by Jennifer Tolle Whiteside
I could barely sleep with anticipation. Early this morning I anxiously peered out my bedroom window and was dismayed to see that there was not one drop of precipitation of the frozen or non-frozen variety. Nada. Nothing. I had gone to bed secure in the knowledge that it was to begin snowing around 5 a.m. and continue throughout the day. We had closed the office in anticipation of this snow event. As I took my dogs for a long walk this morning the neighborhood was quiet, much like an early Sunday morning without much activity and most cars parked in their driveways with their noses positioned toward the street in order to be able to get out safely. I had even braved the store last night after 8 p.m. and found myself buying not one -- but two loaves of bread, along with several other things I felt I would need since we would be snowed in for perhaps 24 hours! We can’t even get through one loaf of bread before it goes stale and there I was excitedly clutching two -- convincing myself I really needed them, just in case. I have friends coming into town, and I wanted to make sure we had bread, for gosh sake.
I glanced at all the other carts around me. What items did others deem important for their survival over the next 24 hours? Milk, wine, bread, chocolate, toilet paper and cookies.
As the hours moved forward into morning and still no snow, I just had to laugh.
But it also prompted me to take some time to remember past snow days when my daughter was still at home. I vividly recalled the excitement and anticipation of whether school would be closed -- and then the long snow days bundling and unbundling – the wet towels and mittens and scarfs and hot chocolate and excited dogs that loved running in the snow. I recall the long walks we took around the neighborhood, amazed at the beauty. The sound of the sleds on the driveway down the street late into the night. I remember I would often try to balance my time between working and spending time with my daughter. The push and pull of a snow day. My heart hurts a bit thinking about that.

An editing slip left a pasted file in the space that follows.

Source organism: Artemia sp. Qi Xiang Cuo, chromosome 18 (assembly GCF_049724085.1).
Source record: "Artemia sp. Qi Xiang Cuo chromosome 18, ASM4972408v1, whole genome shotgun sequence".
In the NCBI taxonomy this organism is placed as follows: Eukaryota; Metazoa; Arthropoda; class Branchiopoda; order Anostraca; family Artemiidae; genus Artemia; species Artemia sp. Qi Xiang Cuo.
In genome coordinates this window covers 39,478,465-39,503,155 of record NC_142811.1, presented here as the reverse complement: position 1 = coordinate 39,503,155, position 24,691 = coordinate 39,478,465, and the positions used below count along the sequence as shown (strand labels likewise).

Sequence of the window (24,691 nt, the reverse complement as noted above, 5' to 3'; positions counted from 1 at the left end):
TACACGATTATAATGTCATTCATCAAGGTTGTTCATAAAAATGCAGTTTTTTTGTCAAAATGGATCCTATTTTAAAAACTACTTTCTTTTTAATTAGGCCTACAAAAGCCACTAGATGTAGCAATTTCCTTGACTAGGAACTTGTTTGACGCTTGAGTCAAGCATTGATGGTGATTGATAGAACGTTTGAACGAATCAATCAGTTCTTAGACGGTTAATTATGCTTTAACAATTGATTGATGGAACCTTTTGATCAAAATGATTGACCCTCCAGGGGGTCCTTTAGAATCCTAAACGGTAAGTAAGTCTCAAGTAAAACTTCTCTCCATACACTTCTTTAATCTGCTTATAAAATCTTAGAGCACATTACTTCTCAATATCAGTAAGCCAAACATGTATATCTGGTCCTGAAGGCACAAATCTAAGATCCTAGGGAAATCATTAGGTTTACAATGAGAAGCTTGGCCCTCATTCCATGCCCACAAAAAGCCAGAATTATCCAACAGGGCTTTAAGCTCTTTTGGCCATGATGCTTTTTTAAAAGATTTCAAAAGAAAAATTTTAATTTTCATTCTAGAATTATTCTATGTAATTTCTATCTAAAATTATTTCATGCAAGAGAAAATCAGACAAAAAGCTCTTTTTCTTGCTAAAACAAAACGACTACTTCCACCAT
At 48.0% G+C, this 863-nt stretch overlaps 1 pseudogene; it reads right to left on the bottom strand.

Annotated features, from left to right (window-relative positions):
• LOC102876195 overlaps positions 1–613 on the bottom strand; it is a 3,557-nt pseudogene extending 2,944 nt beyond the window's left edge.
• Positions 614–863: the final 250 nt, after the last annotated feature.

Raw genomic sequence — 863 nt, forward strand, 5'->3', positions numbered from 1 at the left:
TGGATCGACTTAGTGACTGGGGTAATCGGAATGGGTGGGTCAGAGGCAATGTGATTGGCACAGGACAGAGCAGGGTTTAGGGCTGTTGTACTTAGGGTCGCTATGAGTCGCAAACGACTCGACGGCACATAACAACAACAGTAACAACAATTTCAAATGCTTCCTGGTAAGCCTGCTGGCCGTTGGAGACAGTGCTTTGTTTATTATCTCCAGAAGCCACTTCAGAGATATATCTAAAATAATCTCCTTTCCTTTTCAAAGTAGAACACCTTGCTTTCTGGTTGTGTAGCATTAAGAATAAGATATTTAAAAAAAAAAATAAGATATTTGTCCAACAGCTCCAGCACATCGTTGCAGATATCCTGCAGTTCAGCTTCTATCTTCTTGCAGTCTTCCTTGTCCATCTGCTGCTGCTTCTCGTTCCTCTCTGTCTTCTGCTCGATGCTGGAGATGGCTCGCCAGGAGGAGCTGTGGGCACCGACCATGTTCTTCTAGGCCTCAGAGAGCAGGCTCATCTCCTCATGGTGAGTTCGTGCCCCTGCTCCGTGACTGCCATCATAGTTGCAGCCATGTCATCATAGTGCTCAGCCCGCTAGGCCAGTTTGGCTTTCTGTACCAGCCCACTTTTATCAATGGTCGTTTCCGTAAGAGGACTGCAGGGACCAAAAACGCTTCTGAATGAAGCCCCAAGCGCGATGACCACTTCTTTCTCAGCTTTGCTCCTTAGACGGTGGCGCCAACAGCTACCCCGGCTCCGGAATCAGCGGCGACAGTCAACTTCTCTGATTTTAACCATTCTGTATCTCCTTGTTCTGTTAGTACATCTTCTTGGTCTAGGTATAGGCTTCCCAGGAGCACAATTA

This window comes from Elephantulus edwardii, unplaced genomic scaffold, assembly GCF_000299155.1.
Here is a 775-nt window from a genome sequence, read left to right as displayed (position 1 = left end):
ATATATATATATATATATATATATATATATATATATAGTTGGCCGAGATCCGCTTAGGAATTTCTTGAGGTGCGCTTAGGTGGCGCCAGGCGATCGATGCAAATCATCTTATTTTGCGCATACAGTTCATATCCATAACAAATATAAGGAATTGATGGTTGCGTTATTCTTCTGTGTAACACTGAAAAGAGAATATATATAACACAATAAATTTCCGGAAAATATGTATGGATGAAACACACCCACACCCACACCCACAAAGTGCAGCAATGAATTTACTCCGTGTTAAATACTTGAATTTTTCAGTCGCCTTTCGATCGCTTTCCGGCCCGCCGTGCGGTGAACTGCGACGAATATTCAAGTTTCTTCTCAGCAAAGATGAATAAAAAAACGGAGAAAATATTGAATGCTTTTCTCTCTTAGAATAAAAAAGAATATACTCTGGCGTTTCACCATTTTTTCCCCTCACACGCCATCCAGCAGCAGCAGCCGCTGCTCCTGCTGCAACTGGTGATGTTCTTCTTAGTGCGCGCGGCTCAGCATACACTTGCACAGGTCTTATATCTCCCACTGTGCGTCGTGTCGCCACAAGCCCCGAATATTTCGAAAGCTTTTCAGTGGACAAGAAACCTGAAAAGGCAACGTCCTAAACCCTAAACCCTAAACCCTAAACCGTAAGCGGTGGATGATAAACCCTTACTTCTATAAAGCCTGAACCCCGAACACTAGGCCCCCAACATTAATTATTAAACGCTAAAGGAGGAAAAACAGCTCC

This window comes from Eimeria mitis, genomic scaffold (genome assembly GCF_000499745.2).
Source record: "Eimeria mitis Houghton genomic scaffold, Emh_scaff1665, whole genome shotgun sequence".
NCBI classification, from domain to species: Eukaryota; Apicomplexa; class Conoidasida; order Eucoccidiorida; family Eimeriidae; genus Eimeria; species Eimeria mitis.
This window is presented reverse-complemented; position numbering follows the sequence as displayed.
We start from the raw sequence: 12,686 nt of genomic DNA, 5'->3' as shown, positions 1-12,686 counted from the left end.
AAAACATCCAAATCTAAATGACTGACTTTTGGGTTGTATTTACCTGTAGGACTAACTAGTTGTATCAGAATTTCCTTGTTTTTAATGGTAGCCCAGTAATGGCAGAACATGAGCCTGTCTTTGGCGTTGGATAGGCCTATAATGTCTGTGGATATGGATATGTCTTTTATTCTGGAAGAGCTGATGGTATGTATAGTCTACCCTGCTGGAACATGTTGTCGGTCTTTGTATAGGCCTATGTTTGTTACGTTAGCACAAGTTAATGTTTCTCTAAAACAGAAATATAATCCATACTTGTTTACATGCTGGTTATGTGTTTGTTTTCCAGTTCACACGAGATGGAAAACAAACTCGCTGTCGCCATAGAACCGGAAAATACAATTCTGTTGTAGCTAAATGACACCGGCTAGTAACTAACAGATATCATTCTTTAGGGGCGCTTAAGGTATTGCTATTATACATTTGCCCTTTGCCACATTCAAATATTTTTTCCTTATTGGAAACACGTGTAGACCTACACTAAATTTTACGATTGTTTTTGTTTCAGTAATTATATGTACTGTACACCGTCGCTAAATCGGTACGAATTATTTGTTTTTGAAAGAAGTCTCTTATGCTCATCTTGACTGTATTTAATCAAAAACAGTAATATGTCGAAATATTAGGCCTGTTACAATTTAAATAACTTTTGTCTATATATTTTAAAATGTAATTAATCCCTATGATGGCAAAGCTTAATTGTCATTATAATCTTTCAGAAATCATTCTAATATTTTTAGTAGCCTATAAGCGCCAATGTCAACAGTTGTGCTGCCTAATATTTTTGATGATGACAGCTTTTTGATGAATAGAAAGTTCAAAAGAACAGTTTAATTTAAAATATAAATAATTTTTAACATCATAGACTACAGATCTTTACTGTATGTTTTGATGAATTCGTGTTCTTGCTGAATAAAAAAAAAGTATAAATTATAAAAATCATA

And now, when the snow has finally begun to fall, I have let out a big sigh of relief. It is ok to be home today. Our team is safe and warm, and I am safe and warm in my most comfortable, warmest socks and my favorite turtleneck sweater. I am sitting near my husband, cozy and warm and grateful for the time to slow down and reflect.
The things I need for 24 hours? Not bread and milk or even wine. A safe warm place to sit. The time to appreciate and remember. The wonder of a snow day.